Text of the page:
Elektrownia Ostroleka, a company co-owned by energy giants Enea and Energa, has been awarded a 15-year contract to build and operate Ostroleka C, set to become Poland’s largest coal-fired power plant.
The contract is worth 6.023 billion zloty (1.4 billion euros) in state capacity subsidies, with the plant expected to deliver 853 MW of energy by 2023. Both Enea and Energa had conditioned their participation in the project on receiving subsidies.
However, ClientEarth, a non-profit environmental law organisation, has criticised the project.
Marcin Stoczkiewicz, ClientEarth’s head of Central and Eastern Europe, said: “The regulatory and economic context has fundamentally changed since this project was relaunched. Ostroleka C is now, from all perspectives, unviable.” He warned that the project poses unjustifiable risks to the companies involved.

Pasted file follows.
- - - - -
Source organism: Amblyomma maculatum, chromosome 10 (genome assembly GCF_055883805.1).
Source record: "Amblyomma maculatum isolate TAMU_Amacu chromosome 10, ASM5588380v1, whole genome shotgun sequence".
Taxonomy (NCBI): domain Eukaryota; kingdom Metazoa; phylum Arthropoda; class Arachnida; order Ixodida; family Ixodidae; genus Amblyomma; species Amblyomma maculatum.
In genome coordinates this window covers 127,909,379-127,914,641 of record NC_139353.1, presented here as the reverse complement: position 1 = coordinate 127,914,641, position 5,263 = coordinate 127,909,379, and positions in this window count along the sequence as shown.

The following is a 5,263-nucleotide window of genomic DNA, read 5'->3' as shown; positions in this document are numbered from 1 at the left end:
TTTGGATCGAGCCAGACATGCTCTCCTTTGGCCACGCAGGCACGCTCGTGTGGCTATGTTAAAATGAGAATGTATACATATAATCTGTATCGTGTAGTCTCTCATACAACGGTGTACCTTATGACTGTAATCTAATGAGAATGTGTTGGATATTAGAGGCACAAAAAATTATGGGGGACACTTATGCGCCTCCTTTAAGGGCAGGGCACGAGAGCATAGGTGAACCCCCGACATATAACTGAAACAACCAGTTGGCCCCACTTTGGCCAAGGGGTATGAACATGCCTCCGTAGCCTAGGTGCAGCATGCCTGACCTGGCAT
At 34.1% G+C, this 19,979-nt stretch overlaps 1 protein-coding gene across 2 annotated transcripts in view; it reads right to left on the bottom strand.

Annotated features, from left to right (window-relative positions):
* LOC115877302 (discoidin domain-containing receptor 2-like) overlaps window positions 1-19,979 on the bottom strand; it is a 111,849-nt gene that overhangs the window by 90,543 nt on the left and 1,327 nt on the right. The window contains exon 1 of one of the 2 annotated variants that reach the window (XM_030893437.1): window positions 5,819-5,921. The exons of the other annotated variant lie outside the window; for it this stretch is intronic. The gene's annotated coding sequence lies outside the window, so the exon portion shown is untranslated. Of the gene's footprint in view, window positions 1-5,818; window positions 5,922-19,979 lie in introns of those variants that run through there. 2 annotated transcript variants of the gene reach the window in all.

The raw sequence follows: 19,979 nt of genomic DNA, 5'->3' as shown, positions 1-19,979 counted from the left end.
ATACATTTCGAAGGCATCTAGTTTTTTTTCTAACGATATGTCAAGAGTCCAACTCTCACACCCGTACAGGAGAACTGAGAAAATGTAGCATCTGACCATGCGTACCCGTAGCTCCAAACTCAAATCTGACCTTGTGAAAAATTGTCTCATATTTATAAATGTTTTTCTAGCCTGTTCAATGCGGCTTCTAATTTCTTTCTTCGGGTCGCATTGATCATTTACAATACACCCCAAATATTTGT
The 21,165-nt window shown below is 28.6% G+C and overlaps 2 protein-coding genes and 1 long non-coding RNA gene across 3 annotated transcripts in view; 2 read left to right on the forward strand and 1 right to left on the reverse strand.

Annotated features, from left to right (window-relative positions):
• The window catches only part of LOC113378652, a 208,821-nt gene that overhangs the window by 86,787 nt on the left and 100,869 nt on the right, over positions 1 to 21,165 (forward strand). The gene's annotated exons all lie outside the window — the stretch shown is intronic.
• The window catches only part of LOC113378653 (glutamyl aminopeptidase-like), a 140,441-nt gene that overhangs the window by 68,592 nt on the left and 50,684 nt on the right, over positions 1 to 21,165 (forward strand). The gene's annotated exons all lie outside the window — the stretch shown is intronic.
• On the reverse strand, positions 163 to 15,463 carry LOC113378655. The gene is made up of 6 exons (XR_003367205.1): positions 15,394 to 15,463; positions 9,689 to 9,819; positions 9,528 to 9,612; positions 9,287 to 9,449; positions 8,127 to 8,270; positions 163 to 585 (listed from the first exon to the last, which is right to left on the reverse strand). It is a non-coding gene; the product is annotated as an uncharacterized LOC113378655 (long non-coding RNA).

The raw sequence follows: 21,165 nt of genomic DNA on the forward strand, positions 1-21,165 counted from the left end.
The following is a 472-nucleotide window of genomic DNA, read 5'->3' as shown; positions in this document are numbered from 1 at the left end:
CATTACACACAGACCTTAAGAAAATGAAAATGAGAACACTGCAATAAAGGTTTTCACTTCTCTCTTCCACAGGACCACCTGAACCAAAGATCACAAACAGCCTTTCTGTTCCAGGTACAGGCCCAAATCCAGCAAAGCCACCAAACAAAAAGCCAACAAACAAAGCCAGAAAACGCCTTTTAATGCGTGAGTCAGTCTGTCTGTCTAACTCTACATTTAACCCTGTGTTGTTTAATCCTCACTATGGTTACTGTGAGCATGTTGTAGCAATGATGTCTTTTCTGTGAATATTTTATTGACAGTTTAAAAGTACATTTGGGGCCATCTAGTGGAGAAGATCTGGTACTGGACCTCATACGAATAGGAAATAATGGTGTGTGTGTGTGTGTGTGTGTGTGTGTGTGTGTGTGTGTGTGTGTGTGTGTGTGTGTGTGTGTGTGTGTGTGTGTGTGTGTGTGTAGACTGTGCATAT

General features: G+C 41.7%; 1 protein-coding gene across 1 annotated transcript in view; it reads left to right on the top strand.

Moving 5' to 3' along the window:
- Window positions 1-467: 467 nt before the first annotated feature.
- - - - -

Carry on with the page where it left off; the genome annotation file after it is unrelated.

“Enea and Energa must withdraw from the project before committing the companies, shareholders and consumers to high-cost, polluting and unprofitable coal power generation. It is time for common sense to prevail.”
Poland’s coal industry has become increasingly uneconomic and production has been challenged by cheap imports and high extraction costs, prompting government subsidies.
Last week, the EU agreed to end backdoor subsidies to coal generators, but allowed some leeway for Poland, the most coal-dependent member state.
Under a so-called ‘grandfathering clause’, contracts awarded to energy generators under the country’s capacity scheme – which includes Ostroleka C – will be exempt from new rules that set a cut-off date of 2025 for all coal subsidies throughout the EU.